The business analyst profession is expected to grow by 14% from 2020 to 2030, and with a median pay of $87,660 according to the U.S. Bureau of Labor Statistics, the discipline has a strong future1.
Software business analysts in particular will become even more important as the tech industry continues to grow.
In a sentence, software business analysts are responsible for assessing processes and requirements using information they gather from business & technical departments in order to improve the quality of software their company produces.
They are different from traditional business analysts because they specialize in the business metrics and technical knowledge in software companies, as opposed to general IT services and hardware companies.
To learn more about becoming a business analyst, sign up for a chance to get our Intro to Business Analysis handbook below.
What role does a Business Analyst have in Software Development?
A business analyst is a member of the product development team who analyzes the company’s business domain, documents its processes, outlines development requirements, and creates plans to develop software that solves customer’s problems.
What does a software business analyst do?
We can generally separate the work of a business analyst into two categories:
- The first is process analysis.
- The second is requirement gathering and communication between IT and business departments.
Process analysis is, in simple terms, trying to find inefficiencies in the way a company, department, team, or even individual employee carries out its/his/her work. It seems like a silly role because it’s the people working those roles that should know the inefficiencies best, right?
The challenge is that we sometimes get stuck in habit and forget that improving processes is a possibility. In addition, we can fear the hierarchy and challenging it. A business analyst approaches every structure with fresh eyes. And since he/she is supposed to makes changes, hierarchy is no limitation.
What’s important to remember about software business analysts is that they specialize in skills specific to software companies.
For example, imagine an IT department with three agile (more to come on agile in other posts) development teams. One of those teams consistently underperforms the other two.
A software business analyst needs to approach the situation with open eyes. Management has told her to find the weak team member to replace. She decides to talk to all team members and ask about their relationships and software usage. One developer in particular is missing a key API connection that would otherwise automatically upload his software to a common database.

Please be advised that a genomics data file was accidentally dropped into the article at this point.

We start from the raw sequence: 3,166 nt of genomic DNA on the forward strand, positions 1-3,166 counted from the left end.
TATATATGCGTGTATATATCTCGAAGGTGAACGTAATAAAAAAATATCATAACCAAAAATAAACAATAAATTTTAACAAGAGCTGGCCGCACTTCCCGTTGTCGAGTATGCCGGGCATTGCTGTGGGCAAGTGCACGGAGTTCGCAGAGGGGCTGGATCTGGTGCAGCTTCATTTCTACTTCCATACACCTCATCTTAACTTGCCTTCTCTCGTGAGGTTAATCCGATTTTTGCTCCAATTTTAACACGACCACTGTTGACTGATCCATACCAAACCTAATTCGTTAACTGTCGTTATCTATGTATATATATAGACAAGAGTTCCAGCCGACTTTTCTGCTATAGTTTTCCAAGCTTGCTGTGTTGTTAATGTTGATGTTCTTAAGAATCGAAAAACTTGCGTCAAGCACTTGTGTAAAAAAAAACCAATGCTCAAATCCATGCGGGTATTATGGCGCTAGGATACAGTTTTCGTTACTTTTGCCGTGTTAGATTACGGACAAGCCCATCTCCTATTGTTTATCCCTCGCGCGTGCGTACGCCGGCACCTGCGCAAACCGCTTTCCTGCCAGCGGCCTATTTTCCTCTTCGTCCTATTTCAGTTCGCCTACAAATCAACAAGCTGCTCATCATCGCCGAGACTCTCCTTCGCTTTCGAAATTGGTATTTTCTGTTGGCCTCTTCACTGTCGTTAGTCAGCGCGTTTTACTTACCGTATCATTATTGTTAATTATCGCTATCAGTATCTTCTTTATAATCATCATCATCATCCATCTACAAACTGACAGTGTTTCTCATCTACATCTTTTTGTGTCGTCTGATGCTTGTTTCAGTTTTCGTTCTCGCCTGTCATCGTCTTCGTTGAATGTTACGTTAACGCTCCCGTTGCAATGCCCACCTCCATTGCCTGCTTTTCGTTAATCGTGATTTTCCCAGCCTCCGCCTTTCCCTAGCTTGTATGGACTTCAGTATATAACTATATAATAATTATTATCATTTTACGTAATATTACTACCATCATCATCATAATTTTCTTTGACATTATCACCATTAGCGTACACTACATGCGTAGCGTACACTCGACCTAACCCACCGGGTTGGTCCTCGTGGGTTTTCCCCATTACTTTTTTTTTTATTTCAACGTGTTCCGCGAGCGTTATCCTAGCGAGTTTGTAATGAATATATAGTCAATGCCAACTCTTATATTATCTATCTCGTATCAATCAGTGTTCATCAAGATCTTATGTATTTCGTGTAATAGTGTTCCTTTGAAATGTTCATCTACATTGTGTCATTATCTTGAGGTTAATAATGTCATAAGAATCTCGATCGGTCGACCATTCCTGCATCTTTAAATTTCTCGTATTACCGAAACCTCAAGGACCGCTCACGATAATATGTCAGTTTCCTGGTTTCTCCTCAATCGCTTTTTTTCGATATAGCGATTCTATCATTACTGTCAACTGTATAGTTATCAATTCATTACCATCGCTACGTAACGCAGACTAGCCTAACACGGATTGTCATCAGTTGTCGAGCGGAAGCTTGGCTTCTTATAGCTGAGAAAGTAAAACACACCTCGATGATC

Only nobody realized the connection was missing because the developer would manually enter, two times over, his code into the central database. This delay in delivery was actually common to 3 other team members. Collectively, their lack of access was responsible for the delay.
Situations like this are more common than we would like to admit in the IT industry, which is one reason why we need business analysts, and even more so specialized software business analysts.
Requirement gathering and communication
Requirement gathering and communication is the exercise of speaking with business, technology, and customers to gather expected requirements and analyze them. This analysis should lead to refined recommendations about what the product or functionality must really be able to do, as our initial expectations often miscalculate real need.
As with process analysis, wherein the business analyst’s work concerns existing processes, requirement gathering and analysis is a process that concerns future products. And more so than process analysis, it requires managing expectations.
A business analyst will try to examine what all of the stakeholders expect to gain from a new functionality or product. They will then run their own analysis, on a case-by-case basis, and document the requirements they believe necessary. A software business analyst has to focus more closely on software elements.
Managing expectations in a software company is difficult because each stakeholder has a different level of knowledge and understanding. For example, imagine an image-editing company (we’ll call it ImageCo) that wants to build a new browser-based program.
The management team wants users to be able to take pictures on multiple mobile devices from a central page on their computer, which becomes a requirement. You, as a BA, think that this sounds quite innovative. You go to a development team with the idea to discuss.
They tell you its impossible because there is no technology to connect browser to mobile with access to a camera.
This is the critical moment for a business analyst. A lot rides on this initial contact moment with different teams. While you want to be a very good listener, you also need to know how to ask the right questions. Good questions push back on teams that may have other reasons for not wanting to develop the functionality.